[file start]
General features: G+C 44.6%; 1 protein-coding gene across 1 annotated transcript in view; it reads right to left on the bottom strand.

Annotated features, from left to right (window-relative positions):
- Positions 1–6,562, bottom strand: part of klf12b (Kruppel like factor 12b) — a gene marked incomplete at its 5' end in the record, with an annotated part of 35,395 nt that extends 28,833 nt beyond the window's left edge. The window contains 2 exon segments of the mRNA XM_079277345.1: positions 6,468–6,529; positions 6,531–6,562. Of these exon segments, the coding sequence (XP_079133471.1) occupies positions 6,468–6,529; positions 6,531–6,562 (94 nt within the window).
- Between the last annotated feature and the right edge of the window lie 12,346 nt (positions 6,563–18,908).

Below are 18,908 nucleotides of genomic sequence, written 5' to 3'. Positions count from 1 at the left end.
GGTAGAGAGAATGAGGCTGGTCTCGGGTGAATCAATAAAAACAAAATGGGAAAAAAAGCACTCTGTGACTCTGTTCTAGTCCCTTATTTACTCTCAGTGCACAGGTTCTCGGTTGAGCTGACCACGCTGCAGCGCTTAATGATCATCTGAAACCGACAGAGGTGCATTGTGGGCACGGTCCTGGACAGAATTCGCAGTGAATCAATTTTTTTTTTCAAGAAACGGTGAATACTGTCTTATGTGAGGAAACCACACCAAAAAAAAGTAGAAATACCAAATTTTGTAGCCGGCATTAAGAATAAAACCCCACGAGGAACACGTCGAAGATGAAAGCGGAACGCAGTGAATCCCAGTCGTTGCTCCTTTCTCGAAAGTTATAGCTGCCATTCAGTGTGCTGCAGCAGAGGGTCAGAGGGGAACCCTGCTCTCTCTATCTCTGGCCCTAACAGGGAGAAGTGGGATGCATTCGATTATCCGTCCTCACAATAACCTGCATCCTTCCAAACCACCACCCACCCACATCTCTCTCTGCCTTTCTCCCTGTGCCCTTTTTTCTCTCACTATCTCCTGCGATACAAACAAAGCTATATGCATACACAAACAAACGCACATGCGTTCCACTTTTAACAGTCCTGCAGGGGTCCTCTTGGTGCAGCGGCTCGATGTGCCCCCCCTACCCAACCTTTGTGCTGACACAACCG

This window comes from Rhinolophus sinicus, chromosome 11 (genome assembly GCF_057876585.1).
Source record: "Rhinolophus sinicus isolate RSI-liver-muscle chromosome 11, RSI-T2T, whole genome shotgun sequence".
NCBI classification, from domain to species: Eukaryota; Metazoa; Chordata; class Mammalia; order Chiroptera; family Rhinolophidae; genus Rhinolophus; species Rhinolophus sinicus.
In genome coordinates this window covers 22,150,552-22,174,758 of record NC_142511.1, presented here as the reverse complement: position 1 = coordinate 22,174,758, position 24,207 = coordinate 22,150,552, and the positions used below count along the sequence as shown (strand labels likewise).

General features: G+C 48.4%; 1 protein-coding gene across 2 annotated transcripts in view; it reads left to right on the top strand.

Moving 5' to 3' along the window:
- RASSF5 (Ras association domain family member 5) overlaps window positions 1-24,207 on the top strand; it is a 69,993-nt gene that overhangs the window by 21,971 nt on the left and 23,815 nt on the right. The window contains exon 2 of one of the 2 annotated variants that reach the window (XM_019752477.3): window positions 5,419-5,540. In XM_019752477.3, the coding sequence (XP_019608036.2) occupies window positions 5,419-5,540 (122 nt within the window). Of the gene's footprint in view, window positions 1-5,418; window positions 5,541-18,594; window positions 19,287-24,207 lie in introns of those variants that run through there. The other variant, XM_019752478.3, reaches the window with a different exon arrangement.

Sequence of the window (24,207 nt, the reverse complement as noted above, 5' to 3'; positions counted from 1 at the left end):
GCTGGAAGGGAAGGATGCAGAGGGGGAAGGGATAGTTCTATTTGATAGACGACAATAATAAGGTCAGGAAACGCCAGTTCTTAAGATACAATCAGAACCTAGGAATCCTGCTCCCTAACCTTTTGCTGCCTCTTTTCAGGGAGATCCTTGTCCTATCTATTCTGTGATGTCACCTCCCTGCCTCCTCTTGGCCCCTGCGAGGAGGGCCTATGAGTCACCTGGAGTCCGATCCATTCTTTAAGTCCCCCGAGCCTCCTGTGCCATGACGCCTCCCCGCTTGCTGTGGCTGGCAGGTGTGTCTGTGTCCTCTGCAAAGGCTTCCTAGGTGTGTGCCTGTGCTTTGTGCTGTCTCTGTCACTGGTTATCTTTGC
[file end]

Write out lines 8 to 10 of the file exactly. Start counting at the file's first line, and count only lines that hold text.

Source record: "Rhinolophus sinicus isolate RSI-liver-muscle chromosome 11, RSI-T2T, whole genome shotgun sequence".
NCBI classification, from domain to species: Eukaryota; Metazoa; Chordata; class Mammalia; order Chiroptera; family Rhinolophidae; genus Rhinolophus; species Rhinolophus sinicus.
In genome coordinates this window covers 22,150,552-22,174,758 of record NC_142511.1, presented here as the reverse complement: position 1 = coordinate 22,174,758, position 24,207 = coordinate 22,150,552, and the positions used below count along the sequence as shown (strand labels likewise).